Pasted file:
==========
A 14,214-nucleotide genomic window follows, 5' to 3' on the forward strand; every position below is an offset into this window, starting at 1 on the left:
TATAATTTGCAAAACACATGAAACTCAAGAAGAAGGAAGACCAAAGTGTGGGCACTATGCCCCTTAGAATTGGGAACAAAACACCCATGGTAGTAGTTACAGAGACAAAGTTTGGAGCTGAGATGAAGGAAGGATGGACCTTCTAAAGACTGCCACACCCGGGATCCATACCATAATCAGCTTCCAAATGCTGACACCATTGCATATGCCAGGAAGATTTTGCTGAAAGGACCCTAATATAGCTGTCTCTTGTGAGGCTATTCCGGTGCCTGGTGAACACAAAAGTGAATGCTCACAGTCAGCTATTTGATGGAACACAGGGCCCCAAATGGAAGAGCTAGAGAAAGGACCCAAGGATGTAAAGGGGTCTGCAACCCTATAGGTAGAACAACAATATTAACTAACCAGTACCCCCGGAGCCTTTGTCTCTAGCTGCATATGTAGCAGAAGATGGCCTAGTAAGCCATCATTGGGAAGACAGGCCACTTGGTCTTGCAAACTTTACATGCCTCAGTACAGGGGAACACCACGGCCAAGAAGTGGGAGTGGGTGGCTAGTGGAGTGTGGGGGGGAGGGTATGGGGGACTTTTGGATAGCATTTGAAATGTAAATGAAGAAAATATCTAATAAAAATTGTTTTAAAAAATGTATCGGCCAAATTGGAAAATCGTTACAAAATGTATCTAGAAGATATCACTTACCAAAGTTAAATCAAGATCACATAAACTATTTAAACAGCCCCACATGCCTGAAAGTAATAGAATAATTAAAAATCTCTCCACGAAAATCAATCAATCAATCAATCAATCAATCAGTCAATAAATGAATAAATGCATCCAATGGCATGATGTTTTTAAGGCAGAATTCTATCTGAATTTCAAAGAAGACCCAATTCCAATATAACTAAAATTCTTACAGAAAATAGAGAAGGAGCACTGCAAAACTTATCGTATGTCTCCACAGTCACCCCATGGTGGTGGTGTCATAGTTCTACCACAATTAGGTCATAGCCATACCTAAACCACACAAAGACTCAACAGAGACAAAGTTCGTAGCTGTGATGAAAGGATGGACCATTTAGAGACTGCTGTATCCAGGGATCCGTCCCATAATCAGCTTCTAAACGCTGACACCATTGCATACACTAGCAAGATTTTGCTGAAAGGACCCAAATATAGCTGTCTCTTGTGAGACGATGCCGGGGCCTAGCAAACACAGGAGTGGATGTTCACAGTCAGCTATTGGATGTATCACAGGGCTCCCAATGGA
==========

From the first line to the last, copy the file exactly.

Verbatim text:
A 14,214-nucleotide genomic window follows, 5' to 3' on the forward strand; every position below is an offset into this window, starting at 1 on the left:
TATAATTTGCAAAACACATGAAACTCAAGAAGAAGGAAGACCAAAGTGTGGGCACTATGCCCCTTAGAATTGGGAACAAAACACCCATGGTAGTAGTTACAGAGACAAAGTTTGGAGCTGAGATGAAGGAAGGATGGACCTTCTAAAGACTGCCACACCCGGGATCCATACCATAATCAGCTTCCAAATGCTGACACCATTGCATATGCCAGGAAGATTTTGCTGAAAGGACCCTAATATAGCTGTCTCTTGTGAGGCTATTCCGGTGCCTGGTGAACACAAAAGTGAATGCTCACAGTCAGCTATTTGATGGAACACAGGGCCCCAAATGGAAGAGCTAGAGAAAGGACCCAAGGATGTAAAGGGGTCTGCAACCCTATAGGTAGAACAACAATATTAACTAACCAGTACCCCCGGAGCCTTTGTCTCTAGCTGCATATGTAGCAGAAGATGGCCTAGTAAGCCATCATTGGGAAGACAGGCCACTTGGTCTTGCAAACTTTACATGCCTCAGTACAGGGGAACACCACGGCCAAGAAGTGGGAGTGGGTGGCTAGTGGAGTGTGGGGGGGAGGGTATGGGGGACTTTTGGATAGCATTTGAAATGTAAATGAAGAAAATATCTAATAAAAATTGTTTTAAAAAATGTATCGGCCAAATTGGAAAATCGTTACAAAATGTATCTAGAAGATATCACTTACCAAAGTTAAATCAAGATCACATAAACTATTTAAACAGCCCCACATGCCTGAAAGTAATAGAATAATTAAAAATCTCTCCACGAAAATCAATCAATCAATCAATCAATCAATCAGTCAATAAATGAATAAATGCATCCAATGGCATGATGTTTTTAAGGCAGAATTCTATCTGAATTTCAAAGAAGACCCAATTCCAATATAACTAAAATTCTTACAGAAAATAGAGAAGGAGCACTGCAAAACTTATCGTATGTCTCCACAGTCACCCCATGGTGGTGGTGTCATAGTTCTACCACAATTAGGTCATAGCCATACCTAAACCACACAAAGACTCAACAGAGACAAAGTTCGTAGCTGTGATGAAAGGATGGACCATTTAGAGACTGCTGTATCCAGGGATCCGTCCCATAATCAGCTTCTAAACGCTGACACCATTGCATACACTAGCAAGATTTTGCTGAAAGGACCCAAATATAGCTGTCTCTTGTGAGACGATGCCGGGGCCTAGCAAACACAGGAGTGGATGTTCACAGTCAGCTATTGGATGTATCACAGGGCTCCCAATGGA